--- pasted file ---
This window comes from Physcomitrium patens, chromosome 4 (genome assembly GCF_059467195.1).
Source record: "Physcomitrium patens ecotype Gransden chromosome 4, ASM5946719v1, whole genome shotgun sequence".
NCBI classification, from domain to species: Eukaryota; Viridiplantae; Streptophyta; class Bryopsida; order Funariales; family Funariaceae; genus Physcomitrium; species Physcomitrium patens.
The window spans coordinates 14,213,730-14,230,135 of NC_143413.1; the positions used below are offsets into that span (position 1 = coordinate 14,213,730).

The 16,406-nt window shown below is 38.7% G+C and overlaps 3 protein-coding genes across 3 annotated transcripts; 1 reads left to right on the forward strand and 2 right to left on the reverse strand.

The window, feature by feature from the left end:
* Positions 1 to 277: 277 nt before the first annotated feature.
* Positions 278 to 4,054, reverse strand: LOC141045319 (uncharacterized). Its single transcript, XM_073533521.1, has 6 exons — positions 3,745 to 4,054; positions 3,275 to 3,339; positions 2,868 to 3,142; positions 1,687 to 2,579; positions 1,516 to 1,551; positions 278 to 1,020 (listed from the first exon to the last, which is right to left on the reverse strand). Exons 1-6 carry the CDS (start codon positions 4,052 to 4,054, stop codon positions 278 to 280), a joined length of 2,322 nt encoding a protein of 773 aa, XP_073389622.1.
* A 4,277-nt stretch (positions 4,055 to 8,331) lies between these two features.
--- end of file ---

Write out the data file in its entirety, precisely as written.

This window comes from Physcomitrium patens, chromosome 4 (genome assembly GCF_059467195.1).
Source record: "Physcomitrium patens ecotype Gransden chromosome 4, ASM5946719v1, whole genome shotgun sequence".
NCBI classification, from domain to species: Eukaryota; Viridiplantae; Streptophyta; class Bryopsida; order Funariales; family Funariaceae; genus Physcomitrium; species Physcomitrium patens.
The window spans coordinates 14,213,730-14,230,135 of NC_143413.1; the positions used below are offsets into that span (position 1 = coordinate 14,213,730).

The 16,406-nt window shown below is 38.7% G+C and overlaps 3 protein-coding genes across 3 annotated transcripts; 1 reads left to right on the forward strand and 2 right to left on the reverse strand.

The window, feature by feature from the left end:
* Positions 1 to 277: 277 nt before the first annotated feature.
* Positions 278 to 4,054, reverse strand: LOC141045319 (uncharacterized). Its single transcript, XM_073533521.1, has 6 exons — positions 3,745 to 4,054; positions 3,275 to 3,339; positions 2,868 to 3,142; positions 1,687 to 2,579; positions 1,516 to 1,551; positions 278 to 1,020 (listed from the first exon to the last, which is right to left on the reverse strand). Exons 1-6 carry the CDS (start codon positions 4,052 to 4,054, stop codon positions 278 to 280), a joined length of 2,322 nt encoding a protein of 773 aa, XP_073389622.1.
* A 4,277-nt stretch (positions 4,055 to 8,331) lies between these two features.